Can I take this wall down?
Reworking the floor plan of your existing house is a great way to complete a renovation or open up some more space in your home. Whether you work with an architect or want to try to DIY, you will likely come across a wall that you want removed.
So, how exactly can you tell if that wall is safe to take down? Most homeowners will immediately question whether or not the wall is load-bearing, but that's just part of it.
MEPS is a useful acronym for the four primary concerns when removing a wall. Mechanical (ductwork), Electrical (outlets, switches, concealed wiring), Plumbing (water pipes and plumbing vents) and Structure.
This one is pretty obvious. If you have a forced air heating and cooling system is there a vent in the wall? If not check in rooms above and below to try to make sure that there is not a vent in those locations that is being supplied by a concealed duct in the wall you want to remove. If so the vent will have to be relocated. Often times it can simply be moved to the floor, ceiling or adjacent wall but in all cases this involves not only new ductwork but disturbance to areas beyond the wall itself.
Again this is typically fairly obvious in that it is visible, and again these things can typically be moved, and again be aware that there may be concealed wires that are supplying things above or below the wall you want to remove.
Plumbing can be a little trickier in that pipe can be running through a wall from a related area but the same basic rules apply as with Mechanical and electrical.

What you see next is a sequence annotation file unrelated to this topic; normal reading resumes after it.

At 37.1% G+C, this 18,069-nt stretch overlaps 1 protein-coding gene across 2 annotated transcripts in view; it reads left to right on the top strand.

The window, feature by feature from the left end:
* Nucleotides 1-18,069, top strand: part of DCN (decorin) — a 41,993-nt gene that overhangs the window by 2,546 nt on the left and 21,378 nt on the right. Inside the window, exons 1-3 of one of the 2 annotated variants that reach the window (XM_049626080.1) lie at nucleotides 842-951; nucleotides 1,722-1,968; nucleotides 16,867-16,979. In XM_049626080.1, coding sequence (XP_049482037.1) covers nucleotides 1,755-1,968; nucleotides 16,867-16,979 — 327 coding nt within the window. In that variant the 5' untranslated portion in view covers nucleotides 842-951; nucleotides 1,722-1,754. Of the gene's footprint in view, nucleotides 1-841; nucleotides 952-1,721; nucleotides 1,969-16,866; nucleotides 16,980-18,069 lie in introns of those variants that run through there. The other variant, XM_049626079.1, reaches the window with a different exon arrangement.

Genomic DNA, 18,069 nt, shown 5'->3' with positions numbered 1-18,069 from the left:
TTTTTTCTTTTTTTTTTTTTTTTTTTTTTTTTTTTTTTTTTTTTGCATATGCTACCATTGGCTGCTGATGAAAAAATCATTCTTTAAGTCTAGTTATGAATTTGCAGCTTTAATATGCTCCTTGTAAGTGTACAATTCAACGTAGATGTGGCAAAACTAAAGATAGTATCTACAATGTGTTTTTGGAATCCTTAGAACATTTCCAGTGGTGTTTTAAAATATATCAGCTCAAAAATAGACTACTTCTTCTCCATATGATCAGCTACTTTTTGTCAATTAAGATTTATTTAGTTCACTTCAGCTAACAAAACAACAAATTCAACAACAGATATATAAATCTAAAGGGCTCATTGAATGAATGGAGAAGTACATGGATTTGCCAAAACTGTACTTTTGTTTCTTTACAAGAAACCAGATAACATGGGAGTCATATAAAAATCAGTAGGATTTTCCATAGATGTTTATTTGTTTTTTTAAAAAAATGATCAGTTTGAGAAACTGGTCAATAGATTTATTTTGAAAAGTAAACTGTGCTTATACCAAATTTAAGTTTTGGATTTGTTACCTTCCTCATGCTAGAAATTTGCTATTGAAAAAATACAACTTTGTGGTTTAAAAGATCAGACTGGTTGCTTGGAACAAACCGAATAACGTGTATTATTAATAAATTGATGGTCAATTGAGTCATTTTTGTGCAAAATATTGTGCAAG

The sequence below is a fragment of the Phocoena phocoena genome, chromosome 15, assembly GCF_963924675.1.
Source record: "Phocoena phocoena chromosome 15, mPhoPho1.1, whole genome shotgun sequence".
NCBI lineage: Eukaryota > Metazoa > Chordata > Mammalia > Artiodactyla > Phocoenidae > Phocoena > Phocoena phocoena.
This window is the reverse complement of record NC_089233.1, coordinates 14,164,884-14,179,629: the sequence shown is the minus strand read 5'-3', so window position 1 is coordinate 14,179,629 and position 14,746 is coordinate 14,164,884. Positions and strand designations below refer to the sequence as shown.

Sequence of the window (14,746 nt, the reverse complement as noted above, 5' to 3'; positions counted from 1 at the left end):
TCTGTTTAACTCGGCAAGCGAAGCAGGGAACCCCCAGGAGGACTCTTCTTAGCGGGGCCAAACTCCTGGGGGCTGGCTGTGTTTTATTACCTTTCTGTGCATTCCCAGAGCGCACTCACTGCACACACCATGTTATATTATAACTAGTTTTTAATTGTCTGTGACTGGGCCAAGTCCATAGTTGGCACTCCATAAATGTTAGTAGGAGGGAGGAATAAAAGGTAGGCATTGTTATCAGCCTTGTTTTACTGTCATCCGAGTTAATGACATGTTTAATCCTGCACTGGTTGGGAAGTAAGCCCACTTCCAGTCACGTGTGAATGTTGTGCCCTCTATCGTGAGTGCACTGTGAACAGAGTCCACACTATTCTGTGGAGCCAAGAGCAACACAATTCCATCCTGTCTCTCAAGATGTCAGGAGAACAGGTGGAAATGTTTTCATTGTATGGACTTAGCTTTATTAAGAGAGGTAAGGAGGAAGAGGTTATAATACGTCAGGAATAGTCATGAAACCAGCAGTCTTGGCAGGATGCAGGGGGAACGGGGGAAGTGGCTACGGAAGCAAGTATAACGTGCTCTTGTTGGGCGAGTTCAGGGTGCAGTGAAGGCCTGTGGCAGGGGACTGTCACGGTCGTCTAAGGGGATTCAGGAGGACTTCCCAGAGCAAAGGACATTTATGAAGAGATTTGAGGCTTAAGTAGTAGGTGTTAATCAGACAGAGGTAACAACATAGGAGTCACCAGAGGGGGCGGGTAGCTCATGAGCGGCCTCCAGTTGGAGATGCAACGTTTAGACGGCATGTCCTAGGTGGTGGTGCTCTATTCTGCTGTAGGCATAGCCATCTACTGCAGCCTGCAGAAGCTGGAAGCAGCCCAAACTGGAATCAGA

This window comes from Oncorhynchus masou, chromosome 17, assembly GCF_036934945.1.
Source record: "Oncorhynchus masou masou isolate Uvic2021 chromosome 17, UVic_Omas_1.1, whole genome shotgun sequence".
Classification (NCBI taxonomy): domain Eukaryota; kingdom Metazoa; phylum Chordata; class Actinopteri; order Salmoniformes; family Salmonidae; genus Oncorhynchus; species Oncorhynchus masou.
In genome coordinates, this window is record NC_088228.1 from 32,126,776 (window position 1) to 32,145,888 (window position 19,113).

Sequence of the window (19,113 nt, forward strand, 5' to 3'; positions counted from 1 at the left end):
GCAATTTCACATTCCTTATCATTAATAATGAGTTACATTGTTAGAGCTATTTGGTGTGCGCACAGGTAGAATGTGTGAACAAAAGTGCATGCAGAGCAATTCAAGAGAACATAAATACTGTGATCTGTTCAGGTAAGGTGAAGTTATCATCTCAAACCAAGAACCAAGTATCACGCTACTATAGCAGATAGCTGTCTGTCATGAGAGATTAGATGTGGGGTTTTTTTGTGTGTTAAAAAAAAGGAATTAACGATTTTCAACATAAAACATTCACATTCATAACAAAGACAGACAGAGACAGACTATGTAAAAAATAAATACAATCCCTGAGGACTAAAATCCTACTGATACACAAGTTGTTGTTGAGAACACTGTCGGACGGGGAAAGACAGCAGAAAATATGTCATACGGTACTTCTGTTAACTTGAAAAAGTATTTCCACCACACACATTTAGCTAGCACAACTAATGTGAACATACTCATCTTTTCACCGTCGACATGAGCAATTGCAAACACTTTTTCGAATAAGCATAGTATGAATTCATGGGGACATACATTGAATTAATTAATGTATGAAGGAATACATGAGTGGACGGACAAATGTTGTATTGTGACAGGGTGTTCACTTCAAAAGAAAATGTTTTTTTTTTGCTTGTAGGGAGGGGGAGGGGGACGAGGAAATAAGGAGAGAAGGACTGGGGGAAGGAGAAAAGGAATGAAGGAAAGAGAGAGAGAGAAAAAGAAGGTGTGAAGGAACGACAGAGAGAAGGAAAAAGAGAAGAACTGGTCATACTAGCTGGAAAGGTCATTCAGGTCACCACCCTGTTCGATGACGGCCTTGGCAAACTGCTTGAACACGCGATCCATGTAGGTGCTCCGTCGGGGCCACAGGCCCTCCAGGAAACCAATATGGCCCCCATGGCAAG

This is usually the most significant is of the MEPS. It is not always obvious if the wall in question is a bearing wall (aka structural) but there are a few ways to try to determine if the wall is structural. Be sure to consult an architect, engineer or contractor if you aren't sure.
If the framing either above or below is exposed, this will let you see if the framing members (joist for floors, and rafters for roofs) are resting either on the wall from above or if the wall is resting on a beam or wall below.
If you have hardwood flooring it is typical (though not always the case) for the hardwood to be laid out in a direction perpendicular to the joists which in turn are perpendicular to the bearing walls, so the flooring could give away the fact that the bearing walls are parallel to the flooring
In addition other things to consider especially if it is a wall that completely divides two spaces without any openings are floors and ceilings:
Are the floors and ceilings plumb and level and will they align after the wall comes down? If yes, great, if not you may have to level things out which can get involved.
For the floors, this can get tricky, especially if the floor finish has thickness to it such as hardwood. You may have to remove a good deal of the hardwood and replace it.
Removing a wall can be a quick easy way to radically change the feel of the spaces in a house. With the proper foresight the task can be undertaken in a productive manner with as little disruption as possible.